Thoughts on Virtualization

I am a regular of the ZDNet blog by Paul Murphy and thought I’d add to his thoughts on Virtualization and all the brouhaha that’s going on these days —

Virtualization? uh huh… by ZDNet‘s Paul Murphy — Virtualization is popular because it was popular – and not because there’s a practical reason to do it.

The most interesting thing I discovered in the process of working on a “high-visibility” project (ERP solution) is that most mgt-types don’t understand what Virtualization has to offer. Someone high up (high-up enough I guess) decides that Virtualization is the answer to all evils that haunt a modern datacenter. The claims are that —

  1. Virtualization reduces server sprawl
  2. Virtualization reduces power and cooling footprints
  3. It empowers the IT support organization to be agile (read build more boxes fast) and really support a dynamic business (with lots of development type activities going on)
  4. It is a cure for many problems..blah blah

But when you look at what you’re saving on the standard UNIX platforms (except Sun), the costs amount to something exorbitant. I won’t name the vendor, but it charges for everything starting from it’s multi-pathing software to Resource Mgt software to Virtualization, and they charge by the core.

Soon you start thinking, does this really buy me the cost savings by reducing server-sprawl?
Then the vendor will say, “Why look at this as a consolidation platform? Why don’t you think about the flexibility you’ll get by using this model? Moving workloads around on the fly, etc?”

The problem with that is that Workload management (called SLOs I believe) calls for very detailed and in-depth recording of metrics (what kind of loads are generated by applications, starting by categorizing by application types, etc.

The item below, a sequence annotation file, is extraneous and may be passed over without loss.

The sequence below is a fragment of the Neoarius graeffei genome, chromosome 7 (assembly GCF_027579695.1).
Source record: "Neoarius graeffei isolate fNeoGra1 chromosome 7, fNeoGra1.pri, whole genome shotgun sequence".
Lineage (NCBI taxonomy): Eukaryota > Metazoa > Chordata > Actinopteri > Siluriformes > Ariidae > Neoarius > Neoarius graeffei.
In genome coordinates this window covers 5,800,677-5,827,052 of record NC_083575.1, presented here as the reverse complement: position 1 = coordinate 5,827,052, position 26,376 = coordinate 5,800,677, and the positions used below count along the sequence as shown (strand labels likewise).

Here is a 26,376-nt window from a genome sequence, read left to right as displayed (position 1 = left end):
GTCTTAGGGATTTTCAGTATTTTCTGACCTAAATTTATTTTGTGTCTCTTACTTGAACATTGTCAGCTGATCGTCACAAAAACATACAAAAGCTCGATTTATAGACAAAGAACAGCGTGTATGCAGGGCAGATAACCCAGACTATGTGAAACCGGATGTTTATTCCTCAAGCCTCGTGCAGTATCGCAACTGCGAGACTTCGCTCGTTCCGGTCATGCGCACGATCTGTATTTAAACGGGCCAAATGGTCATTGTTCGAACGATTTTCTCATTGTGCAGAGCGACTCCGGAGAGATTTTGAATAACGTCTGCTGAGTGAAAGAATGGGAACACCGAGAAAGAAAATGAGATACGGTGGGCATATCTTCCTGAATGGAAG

So you first identify the right kinds of metrics to track. The collect the data for a reasonable period of time (say 3-4 months). Then, only after munging all that data, is it possible to say with any authority that a certain amount of resources are required for a particular workload (and build a system that can manage those resource requirements on the fly). T

his entire process might take about 1 year (from start to finish) before being a viable option (some shops I’ve been in are better equipped to do this kind of measurements than others — depending on how “modern” the IT organization usually is — does it “REALLY” employ standards such as ITIL or not, etc).

I’d say that something like Sun’s container model on the Cool-threads servers would be more appropriate for all the above criteria. Consolidation, Resource management, flexibility, etc.

  • SRM has been free with Solaris since Solaris 9.
  • Solaris 10 has the virtualization pieces completely free.
  • The hardware is cheap(er than the competition’s for sure)

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